HSBC India is a branch of The Hongkong and Shanghai Banking Corporation Limited. HSBC India is a distributor of mutual funds and referrer of investment products from third party entities registered and regulated in India. HSBC India does not distribute investment products to those persons who are either the citizens or residents of United States of America (USA), Canada, Australia or New Zealand or any other jurisdiction where such distribution would be contrary to law or regulation.

The material contained in this document is for general information purposes only and does not constitute investment research or advice or a recommendation to buy or sell investments. Some of the statements contained in this document may be considered forward looking statements which provide current expectations or forecasts of future events. Such forward looking statements are not guarantees of future performance or events and involve risks and uncertainties. Actual results may differ materially from those described in such forward-looking statements as a result of various factors. HSBC India does not undertake any obligation to update the forward-looking statements contained herein, or to update the reasons why actual results could differ from those projected in the forward-looking statements. Investments are subject to market risk, read all investment related documents carefully.

Important information on ESG and sustainable investing

In broad terms “ESG and sustainable investing” products include investment approaches or instruments which consider environmental, social, governance and/or other sustainability factors to varying degrees. Certain instruments we classify as sustainable may be in the process of changing to deliver sustainability outcomes. There is no guarantee that ESG and Sustainable investing products will produce returns similar to those which don’t consider these factors. ESG and Sustainable investing products may diverge from traditional market benchmarks. In addition, there is no standard definition of, or measurement criteria for, ESG and Sustainable investing or the impact of ESG and Sustainable investing products. ESG and Sustainable investing and related impact measurement criteria are (a) highly subjective and (b) may vary significantly across and within sectors.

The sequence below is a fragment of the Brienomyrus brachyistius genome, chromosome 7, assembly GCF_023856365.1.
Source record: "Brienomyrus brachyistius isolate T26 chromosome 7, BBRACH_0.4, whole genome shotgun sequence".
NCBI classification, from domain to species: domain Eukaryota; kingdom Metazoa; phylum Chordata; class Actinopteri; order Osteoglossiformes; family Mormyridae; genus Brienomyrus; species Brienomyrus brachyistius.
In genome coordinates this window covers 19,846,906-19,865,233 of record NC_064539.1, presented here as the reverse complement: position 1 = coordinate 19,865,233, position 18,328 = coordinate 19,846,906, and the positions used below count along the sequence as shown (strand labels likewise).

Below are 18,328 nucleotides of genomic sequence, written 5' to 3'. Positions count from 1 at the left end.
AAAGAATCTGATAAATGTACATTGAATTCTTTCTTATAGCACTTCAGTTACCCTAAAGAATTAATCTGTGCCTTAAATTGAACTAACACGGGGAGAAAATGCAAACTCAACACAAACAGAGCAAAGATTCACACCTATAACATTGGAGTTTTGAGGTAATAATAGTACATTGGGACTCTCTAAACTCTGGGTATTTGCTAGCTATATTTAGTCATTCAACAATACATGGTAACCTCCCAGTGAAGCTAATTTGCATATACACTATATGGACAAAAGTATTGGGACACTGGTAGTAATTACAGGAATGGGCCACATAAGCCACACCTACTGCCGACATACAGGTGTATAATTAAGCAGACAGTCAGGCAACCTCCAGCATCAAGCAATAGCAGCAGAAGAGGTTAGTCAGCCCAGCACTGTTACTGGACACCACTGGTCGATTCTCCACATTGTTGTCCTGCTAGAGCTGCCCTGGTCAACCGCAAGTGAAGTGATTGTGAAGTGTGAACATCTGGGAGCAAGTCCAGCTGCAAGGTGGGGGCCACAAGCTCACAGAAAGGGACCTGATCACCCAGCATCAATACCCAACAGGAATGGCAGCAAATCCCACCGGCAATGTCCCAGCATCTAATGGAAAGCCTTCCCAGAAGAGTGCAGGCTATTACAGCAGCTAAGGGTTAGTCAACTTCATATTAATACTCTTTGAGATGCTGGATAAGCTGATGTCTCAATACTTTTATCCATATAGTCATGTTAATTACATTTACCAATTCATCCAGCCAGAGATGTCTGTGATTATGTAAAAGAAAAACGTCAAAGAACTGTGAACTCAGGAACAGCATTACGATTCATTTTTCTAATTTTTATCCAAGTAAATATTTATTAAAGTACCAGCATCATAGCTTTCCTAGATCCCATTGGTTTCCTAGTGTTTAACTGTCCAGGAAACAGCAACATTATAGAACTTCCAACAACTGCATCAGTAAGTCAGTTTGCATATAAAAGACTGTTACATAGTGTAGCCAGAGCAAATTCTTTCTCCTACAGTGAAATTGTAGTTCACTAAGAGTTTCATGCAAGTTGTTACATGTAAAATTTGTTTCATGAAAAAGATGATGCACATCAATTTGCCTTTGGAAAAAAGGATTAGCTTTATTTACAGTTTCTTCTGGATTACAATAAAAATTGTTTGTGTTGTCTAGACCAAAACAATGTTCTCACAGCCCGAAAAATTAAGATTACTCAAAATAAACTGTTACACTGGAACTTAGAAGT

HSBC may rely on measurement criteria devised and reported by third party providers or issuers. HSBC does not always conduct its own specific due diligence in relation to measurement criteria. There is no guarantee: (a) that the nature of the ESG / sustainability impact or measurement criteria of an investment will be aligned with any particular investor’s sustainability goals; or (b) that the stated level or target level of ESG / sustainability impact will be achieved. ESG and Sustainable investing is an evolving area and new regulations are being developed which will affect how investments can be categorised or labelled. An investment which is considered to fulfil sustainable criteria today may not meet those criteria at some point in the future.

© Copyright 2024. The Hongkong and Shanghai Banking Corporation Limited, ALL RIGHTS RESERVED.

No part of this document or video may be reproduced, stored in a retrieval system, or transmitted, on any form or by any means, electronic, mechanical, photocopying, recording or otherwise, without the prior written permission of The Hongkong and Shanghai Banking Corporation Limited.